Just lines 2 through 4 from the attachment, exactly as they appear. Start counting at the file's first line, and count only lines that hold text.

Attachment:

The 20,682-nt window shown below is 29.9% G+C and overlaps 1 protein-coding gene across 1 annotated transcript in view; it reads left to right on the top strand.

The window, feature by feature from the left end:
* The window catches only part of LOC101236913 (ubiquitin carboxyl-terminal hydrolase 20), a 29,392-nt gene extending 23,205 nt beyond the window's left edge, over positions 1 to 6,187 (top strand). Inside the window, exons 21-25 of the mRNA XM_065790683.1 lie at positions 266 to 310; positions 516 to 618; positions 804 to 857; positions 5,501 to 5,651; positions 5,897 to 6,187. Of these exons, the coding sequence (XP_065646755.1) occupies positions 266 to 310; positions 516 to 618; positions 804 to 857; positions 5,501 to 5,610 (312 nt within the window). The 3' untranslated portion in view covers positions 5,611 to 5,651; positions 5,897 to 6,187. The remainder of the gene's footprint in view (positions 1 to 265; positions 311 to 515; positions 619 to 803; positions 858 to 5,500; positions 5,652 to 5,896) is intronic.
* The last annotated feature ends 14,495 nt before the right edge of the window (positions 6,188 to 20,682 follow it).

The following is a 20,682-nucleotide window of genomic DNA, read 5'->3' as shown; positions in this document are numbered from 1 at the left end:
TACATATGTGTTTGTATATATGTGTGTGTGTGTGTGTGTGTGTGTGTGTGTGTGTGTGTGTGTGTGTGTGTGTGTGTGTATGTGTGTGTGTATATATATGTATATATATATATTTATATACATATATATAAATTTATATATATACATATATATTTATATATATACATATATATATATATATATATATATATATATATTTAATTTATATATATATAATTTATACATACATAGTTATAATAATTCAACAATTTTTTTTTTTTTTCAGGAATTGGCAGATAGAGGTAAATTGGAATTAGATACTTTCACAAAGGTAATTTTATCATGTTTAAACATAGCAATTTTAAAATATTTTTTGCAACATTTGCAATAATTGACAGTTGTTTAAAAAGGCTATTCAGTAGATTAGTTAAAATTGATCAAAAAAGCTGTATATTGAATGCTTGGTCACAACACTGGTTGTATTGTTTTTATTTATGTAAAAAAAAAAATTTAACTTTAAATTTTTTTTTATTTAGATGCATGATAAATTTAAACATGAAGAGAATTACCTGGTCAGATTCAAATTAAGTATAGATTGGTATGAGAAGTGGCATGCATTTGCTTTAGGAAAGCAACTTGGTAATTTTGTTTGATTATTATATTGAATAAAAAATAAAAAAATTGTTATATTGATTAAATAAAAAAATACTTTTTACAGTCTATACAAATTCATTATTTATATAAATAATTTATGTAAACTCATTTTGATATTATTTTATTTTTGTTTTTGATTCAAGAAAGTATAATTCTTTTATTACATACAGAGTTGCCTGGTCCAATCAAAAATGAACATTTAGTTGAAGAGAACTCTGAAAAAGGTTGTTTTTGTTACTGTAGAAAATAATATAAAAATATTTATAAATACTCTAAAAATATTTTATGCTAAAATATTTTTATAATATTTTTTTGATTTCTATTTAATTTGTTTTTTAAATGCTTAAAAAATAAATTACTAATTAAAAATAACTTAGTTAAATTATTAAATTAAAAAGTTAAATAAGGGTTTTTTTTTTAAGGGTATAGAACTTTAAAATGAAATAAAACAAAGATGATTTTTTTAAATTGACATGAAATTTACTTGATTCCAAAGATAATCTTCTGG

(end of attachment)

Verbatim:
The window, feature by feature from the left end:
* The window catches only part of LOC101236913 (ubiquitin carboxyl-terminal hydrolase 20), a 29,392-nt gene extending 23,205 nt beyond the window's left edge, over positions 1 to 6,187 (top strand). Inside the window, exons 21-25 of the mRNA XM_065790683.1 lie at positions 266 to 310; positions 516 to 618; positions 804 to 857; positions 5,501 to 5,651; positions 5,897 to 6,187. Of these exons, the coding sequence (XP_065646755.1) occupies positions 266 to 310; positions 516 to 618; positions 804 to 857; positions 5,501 to 5,610 (312 nt within the window). The 3' untranslated portion in view covers positions 5,611 to 5,651; positions 5,897 to 6,187. The remainder of the gene's footprint in view (positions 1 to 265; positions 311 to 515; positions 619 to 803; positions 858 to 5,500; positions 5,652 to 5,896) is intronic.
* The last annotated feature ends 14,495 nt before the right edge of the window (positions 6,188 to 20,682 follow it).